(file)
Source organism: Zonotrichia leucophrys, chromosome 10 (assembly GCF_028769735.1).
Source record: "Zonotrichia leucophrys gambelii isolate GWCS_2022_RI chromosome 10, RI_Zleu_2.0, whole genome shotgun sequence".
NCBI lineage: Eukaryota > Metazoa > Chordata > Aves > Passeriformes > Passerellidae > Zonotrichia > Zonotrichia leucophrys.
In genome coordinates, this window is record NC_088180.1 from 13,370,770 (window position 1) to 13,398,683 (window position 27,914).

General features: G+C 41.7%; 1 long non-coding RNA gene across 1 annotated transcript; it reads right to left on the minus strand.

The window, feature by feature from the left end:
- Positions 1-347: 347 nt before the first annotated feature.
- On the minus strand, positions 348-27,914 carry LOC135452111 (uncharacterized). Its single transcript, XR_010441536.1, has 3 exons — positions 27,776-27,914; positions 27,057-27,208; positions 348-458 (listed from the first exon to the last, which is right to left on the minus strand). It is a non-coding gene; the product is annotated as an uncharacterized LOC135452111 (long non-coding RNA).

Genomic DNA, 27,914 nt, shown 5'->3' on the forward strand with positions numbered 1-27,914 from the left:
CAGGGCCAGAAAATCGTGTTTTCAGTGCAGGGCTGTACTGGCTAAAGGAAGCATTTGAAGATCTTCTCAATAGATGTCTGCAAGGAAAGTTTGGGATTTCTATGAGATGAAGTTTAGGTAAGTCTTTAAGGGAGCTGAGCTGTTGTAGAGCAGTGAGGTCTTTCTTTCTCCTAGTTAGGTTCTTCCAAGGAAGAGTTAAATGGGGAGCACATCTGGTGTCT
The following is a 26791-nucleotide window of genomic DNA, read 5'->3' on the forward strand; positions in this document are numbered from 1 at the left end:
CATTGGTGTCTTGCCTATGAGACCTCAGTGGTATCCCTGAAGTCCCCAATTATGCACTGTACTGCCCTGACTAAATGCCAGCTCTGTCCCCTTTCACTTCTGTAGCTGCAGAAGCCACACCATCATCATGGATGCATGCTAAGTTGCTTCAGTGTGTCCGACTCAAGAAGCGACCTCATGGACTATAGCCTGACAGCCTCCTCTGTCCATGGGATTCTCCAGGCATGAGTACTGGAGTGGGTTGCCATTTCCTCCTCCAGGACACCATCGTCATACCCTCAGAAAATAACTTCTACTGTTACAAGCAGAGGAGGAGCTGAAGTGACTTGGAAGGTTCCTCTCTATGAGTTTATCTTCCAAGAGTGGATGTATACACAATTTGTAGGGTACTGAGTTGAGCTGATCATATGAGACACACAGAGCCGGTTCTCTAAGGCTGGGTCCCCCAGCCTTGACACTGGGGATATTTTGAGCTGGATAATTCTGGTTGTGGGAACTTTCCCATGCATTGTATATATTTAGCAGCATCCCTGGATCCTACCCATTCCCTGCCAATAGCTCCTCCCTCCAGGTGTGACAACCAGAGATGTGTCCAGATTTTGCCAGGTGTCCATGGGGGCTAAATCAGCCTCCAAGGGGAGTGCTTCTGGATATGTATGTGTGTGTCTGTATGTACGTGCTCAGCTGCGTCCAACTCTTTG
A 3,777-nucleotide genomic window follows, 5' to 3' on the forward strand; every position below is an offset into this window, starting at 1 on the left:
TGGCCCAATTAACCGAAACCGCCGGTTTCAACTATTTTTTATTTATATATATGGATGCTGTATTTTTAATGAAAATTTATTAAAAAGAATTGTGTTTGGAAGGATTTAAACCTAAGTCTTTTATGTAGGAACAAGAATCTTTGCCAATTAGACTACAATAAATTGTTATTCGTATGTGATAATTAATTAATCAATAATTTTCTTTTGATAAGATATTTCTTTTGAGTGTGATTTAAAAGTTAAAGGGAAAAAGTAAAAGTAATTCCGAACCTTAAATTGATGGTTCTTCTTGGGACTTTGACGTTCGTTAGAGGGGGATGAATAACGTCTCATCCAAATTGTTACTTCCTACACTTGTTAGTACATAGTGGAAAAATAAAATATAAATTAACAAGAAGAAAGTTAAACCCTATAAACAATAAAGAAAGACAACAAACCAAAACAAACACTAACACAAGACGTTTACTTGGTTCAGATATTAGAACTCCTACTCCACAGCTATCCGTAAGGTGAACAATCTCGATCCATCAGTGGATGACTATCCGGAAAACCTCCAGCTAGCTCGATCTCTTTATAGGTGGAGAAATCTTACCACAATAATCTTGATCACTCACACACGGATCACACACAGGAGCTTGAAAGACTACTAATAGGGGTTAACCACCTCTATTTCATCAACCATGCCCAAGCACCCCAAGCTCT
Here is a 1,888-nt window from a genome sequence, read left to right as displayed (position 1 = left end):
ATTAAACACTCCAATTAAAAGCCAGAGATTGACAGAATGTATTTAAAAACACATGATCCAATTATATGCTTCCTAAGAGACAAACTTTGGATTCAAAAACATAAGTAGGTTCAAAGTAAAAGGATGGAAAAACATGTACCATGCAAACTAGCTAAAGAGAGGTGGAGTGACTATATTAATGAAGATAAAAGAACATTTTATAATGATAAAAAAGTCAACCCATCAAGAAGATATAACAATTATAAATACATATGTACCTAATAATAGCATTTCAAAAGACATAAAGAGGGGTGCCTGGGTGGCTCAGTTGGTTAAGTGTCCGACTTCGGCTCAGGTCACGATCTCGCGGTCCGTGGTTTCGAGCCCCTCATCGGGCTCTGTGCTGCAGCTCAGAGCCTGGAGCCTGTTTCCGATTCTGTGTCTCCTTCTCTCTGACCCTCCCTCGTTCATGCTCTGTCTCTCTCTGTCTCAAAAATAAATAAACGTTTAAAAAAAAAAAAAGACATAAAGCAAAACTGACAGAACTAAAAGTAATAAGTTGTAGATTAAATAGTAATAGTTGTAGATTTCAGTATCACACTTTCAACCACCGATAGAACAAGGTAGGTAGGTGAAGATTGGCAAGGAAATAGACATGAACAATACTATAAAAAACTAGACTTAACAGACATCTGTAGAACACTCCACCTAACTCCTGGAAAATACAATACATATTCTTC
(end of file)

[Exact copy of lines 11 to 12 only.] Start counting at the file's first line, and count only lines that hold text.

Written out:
The following is a 26791-nucleotide window of genomic DNA, read 5'->3' on the forward strand; positions in this document are numbered from 1 at the left end:
CATTGGTGTCTTGCCTATGAGACCTCAGTGGTATCCCTGAAGTCCCCAATTATGCACTGTACTGCCCTGACTAAATGCCAGCTCTGTCCCCTTTCACTTCTGTAGCTGCAGAAGCCACACCATCATCATGGATGCATGCTAAGTTGCTTCAGTGTGTCCGACTCAAGAAGCGACCTCATGGACTATAGCCTGACAGCCTCCTCTGTCCATGGGATTCTCCAGGCATGAGTACTGGAGTGGGTTGCCATTTCCTCCTCCAGGACACCATCGTCATACCCTCAGAAAATAACTTCTACTGTTACAAGCAGAGGAGGAGCTGAAGTGACTTGGAAGGTTCCTCTCTATGAGTTTATCTTCCAAGAGTGGATGTATACACAATTTGTAGGGTACTGAGTTGAGCTGATCATATGAGACACACAGAGCCGGTTCTCTAAGGCTGGGTCCCCCAGCCTTGACACTGGGGATATTTTGAGCTGGATAATTCTGGTTGTGGGAACTTTCCCATGCATTGTATATATTTAGCAGCATCCCTGGATCCTACCCATTCCCTGCCAATAGCTCCTCCCTCCAGGTGTGACAACCAGAGATGTGTCCAGATTTTGCCAGGTGTCCATGGGGGCTAAATCAGCCTCCAAGGGGAGTGCTTCTGGATATGTATGTGTGTGTCTGTATGTACGTGCTCAGCTGCGTCCAACTCTTTG